Change Your Image
Upload An Image
Crop And Save
Second part of a great trilogy
I won't disclose anything about the film. I liked it very it much, albeit slightly less than the first film, probably because, well, the first was very fresh and innovative in the way it presented this "theatrical" world and partly because of the shocking and raw power of the story of "Dogville". In "Manderlay" we also meet with hypocrisy and cruelty, but the movie moves on a different level than "Dogville". It is clearly more philosophical-political, it carries a more visible political agenda. It also relies upon dialogue more than "Dogville" did and of course the symbolism and allegory of the first film are present here, as well. Still, the movie is a masterpiece, in the same way "Dogville" was. Of course, someone can think otherwise (not to mention those people that will accuse Trier of being "Anti-American"), but having a different opinion about it is okay and acceptable. Personally, I can't wait to see how the trilogy is going to conclude.
BEST MOVIE FOR 2003 (doens't contain spoilers but watch the movie first!)
Oh my! I saw this movie yesterday and was entirely entralled! Lars Von Trier does an unimaginable work, with this highly symbolic story he narrates us. Purely an allegory on human nature, it is a movie where each actor works as a symbol. The messages the film tries to convey are several, of course: the most apparent one is that power corrupts. Even the superficially simple and good people of Dogville cannot resist the gift given to them: Grace. The box of Pandora opens and each and every one of them, men, women, old people, even the children take turns on her. The movie, quite brutally, makes us understand how easily humans are lured by power. The character of Grace (obviously not an accidental selection of name) is of course the one on centre amidst this drama, with Kidman portraying Grace as a woman of nearly divine forgiveness (originally), a martyr who silently endures the torments. Generally, Dogville represents the entire world, like a miniature of the human society: the weak and vulnerable ones become prey to the others. I don't think that the movie is exclusively anti-americanic (though definitely Trier has consciously inserted some anti-americanic elements, like the 4th of July dinner or the end credits, in the way I got it, at least). I think the film also applies to a universal level and shows that everyone, whether currently powerful or powerless, has a potential for evil and manipulation. The best part of the story, after all, is that the Dogville people never really perceived doing something wrong. Of course, this can evade discussions about the similar ways the American Imperium invaded a country lately in the name of international peace and so on, but I really don't want to initiate arguments about these matters in this board, so let's just focus on the way Trier is unmasking the hypocrisy of our society in general, and not just of the American society. Anyway, I don't have anything else to say, just that it was one of the most remarkable experiences of my life and it was even better the way Trier presented it, with this Brecht-like theatrical style of his. It was truly like viewing a play, or an Greek tragedy and it was purely delightful! Best movie of the year for me!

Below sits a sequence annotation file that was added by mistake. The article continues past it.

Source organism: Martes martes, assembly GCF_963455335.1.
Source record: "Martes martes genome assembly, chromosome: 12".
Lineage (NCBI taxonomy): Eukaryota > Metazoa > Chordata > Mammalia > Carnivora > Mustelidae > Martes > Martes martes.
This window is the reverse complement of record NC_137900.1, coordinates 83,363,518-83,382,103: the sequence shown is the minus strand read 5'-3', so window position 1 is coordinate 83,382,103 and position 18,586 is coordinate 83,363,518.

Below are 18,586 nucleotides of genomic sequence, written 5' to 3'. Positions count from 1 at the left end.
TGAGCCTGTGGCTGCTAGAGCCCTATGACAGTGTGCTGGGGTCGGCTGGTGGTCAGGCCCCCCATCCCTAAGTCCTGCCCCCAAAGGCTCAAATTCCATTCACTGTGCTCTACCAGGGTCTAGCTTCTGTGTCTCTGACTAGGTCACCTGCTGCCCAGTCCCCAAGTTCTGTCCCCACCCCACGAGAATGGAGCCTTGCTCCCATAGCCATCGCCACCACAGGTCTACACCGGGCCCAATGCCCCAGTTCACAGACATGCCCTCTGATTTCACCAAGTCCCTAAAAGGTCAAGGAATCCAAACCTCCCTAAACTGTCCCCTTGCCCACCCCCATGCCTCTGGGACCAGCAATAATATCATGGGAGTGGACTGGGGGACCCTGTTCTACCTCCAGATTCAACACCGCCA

I don't usually write reviews here, despite I have thousands of movies, because mostly I don't have the appetite to do so, and generally, I'm covered by other users' comments. But I was shocked to find out that such an allegorical movie, with such an incredible philosophy, which I personally consider one of the best of the 90s got an average of 5.7! It's amazing! I keep visiting movie pages and I see incredibly misfit user ratings! It is really disgusting! For example, Brotherhood of Wolfs, an action/karate French flick of no artistic value was about 7.1 when I last checked, and The Cell, a movie with great cinematography and fairly good but not THAT good, also had a rating above 7! I keep getting disappointed by some IMDB users. For God's sake, they are so idiotic that immediately after watching a movie in theatres, rate it 10 or 9, they are so compelled and much later they consider their idiocy. For example, the cute but just cute My Big Fat Greek Wedding, was so ridiculously praised, that when it was first rated, the average was 8.3, Jesus Christ! (Hopefully, it isn't so high now, but yet a 7.1 for just a cute but soooo ordinary movie. Imagine, I'm saying that, being Greek!)